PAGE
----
The Hand of God review: A messy, vibrant coming-of-age from Oscar-winning Italian filmmaker Paolo Sorrentino
Everything comes oversized in The Hand of God: the colors, the characters, the gestures. Even its bared nipples (a recurring motif, if you will) loom larger than life. That's probably because the boisterous, big-hearted latest from Oscar-winning Italian filmmaker Paolo Sorrentino (The Great Beauty) is centered on a teenage boy — a stand-in for Sorrentino's own youth in 1980s Naples — though the unassuming Fabietto (Chalamet doppelganger Filippo Scotti) often feels less like the star than a linchpin in a narrative that swings freely between comedy and tragedy, melodrama and memory play.
It's 1984, and Fabie lives with his mother and father and two older siblings in a comfortably cluttered apartment, dreaming of the things most kids his age do: sex, soccer, freedom. His parents are still crazy about each other, even if Saverio (Toni Servillo) can't stay faithful, much to the distress of Maria (Teresa Saponangelo). His affable brother, Marchino (Marlon Joubert) takes him along on acting auditions and sympathizes with his crush on their emotionally troubled aunt Patrizia (Luisa Ranieri), who looks like Venus on the half shell and whose naked sexuality turns even a family lunch into an erotic revelation.
Her penchant for defiant public nudity aside, Fabie and the furious, vulnerable Patrizia begin to form their own kind of tentative friendship. But even more than forbidden relatives, Fabie has a passion for European football, and the prospect that real-life Argentinian superstar Diego Maradona may join Naples' team is almost more excitement than he can stand. (The film's title comes from a legendary World Cup goal once scored by Maradona.) That, and his discovery that he wants to direct his own movies when he grows up, keep him anxiously afloat, until a sudden loss — which would seem like cruel screenwriting if it hadn't actually happened in Sorrentino's own life — upends everything.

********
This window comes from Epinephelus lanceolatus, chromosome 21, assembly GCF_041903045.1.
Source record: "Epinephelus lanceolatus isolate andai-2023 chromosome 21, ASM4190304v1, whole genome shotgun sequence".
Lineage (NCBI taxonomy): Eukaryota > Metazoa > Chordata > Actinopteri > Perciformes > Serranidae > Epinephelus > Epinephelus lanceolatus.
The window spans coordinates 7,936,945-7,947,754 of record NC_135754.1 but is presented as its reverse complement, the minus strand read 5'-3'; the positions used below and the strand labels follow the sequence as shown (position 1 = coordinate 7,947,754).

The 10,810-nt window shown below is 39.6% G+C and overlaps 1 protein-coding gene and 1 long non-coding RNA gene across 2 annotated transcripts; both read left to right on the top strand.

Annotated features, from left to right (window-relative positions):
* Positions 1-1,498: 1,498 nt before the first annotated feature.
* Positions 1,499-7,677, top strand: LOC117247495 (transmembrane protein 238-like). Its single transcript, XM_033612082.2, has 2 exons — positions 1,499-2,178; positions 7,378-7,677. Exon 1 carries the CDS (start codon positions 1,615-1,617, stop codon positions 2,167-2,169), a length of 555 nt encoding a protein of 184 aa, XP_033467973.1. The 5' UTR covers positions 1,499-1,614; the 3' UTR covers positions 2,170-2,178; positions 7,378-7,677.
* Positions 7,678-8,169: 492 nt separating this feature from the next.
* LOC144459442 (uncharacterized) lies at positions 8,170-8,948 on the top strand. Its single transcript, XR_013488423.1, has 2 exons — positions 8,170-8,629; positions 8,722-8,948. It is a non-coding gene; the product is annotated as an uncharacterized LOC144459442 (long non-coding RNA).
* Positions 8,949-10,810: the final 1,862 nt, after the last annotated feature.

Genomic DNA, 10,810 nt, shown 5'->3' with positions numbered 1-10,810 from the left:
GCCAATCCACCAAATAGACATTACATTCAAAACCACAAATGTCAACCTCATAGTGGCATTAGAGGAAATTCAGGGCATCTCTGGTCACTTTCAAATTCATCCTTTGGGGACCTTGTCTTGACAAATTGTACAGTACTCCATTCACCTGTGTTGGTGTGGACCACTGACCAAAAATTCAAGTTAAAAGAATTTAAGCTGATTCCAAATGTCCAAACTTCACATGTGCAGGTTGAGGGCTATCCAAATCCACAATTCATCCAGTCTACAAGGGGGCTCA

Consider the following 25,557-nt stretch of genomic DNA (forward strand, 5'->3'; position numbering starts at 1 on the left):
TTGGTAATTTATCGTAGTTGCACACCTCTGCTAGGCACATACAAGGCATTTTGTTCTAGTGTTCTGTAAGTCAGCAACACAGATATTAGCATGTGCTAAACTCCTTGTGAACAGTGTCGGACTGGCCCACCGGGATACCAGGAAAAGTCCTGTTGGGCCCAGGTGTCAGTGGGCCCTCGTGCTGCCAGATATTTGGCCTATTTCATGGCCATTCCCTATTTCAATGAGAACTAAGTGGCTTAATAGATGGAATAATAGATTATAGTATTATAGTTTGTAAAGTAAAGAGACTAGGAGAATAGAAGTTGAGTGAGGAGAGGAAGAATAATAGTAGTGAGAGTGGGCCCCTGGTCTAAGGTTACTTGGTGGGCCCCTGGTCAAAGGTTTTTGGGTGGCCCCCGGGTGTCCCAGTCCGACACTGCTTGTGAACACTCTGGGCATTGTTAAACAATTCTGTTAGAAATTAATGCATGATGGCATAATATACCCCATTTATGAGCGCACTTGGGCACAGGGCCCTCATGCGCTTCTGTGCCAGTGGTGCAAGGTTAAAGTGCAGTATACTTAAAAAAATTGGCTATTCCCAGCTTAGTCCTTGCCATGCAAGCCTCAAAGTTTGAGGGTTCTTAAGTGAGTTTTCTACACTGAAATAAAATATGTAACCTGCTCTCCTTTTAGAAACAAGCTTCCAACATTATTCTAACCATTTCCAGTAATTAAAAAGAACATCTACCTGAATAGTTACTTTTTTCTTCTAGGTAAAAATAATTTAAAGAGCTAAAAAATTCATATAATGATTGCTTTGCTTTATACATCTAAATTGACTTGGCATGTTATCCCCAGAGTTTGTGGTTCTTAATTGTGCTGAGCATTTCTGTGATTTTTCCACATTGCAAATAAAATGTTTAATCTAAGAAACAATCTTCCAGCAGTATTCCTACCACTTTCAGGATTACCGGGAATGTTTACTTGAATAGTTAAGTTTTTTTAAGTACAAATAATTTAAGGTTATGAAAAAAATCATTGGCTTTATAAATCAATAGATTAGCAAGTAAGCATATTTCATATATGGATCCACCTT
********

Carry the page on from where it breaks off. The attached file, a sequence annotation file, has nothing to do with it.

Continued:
There's more than a touch of magical realism in God, with its absurdist set pieces and saturated Technicolor tableaux; a fictionalized brush with Frederico Fellini at an audition feels less like a cameo than a visit from the movie's spirit guide, the benevolent blessing of a maestro. (Though his lone contribution on screen is a brusque dismissal of Marchino's acting prospects.) The movie's tone shifts don't always sit easy; farce and calamity are strange bedfellows, and the episodic plot often doesn't so much connect the dots as let them scatter whimsically across the film's two-hour-plus runtime. There are more cohesive coming-of-age movies to be sure, and subtler ones. But God doesn't really try too hard to make it all make sense; it's just one boy's dolce vita, drenched in Mediterranean sun, hormones, and salt air. Grade: B+
The Hand of God is in limited theaters today and on Netflix Dec. 15.
Oscar-winning Italian filmmaker Paolo Sorrentino helms this coming-of-age story about a boy growing up in 1980s Naples.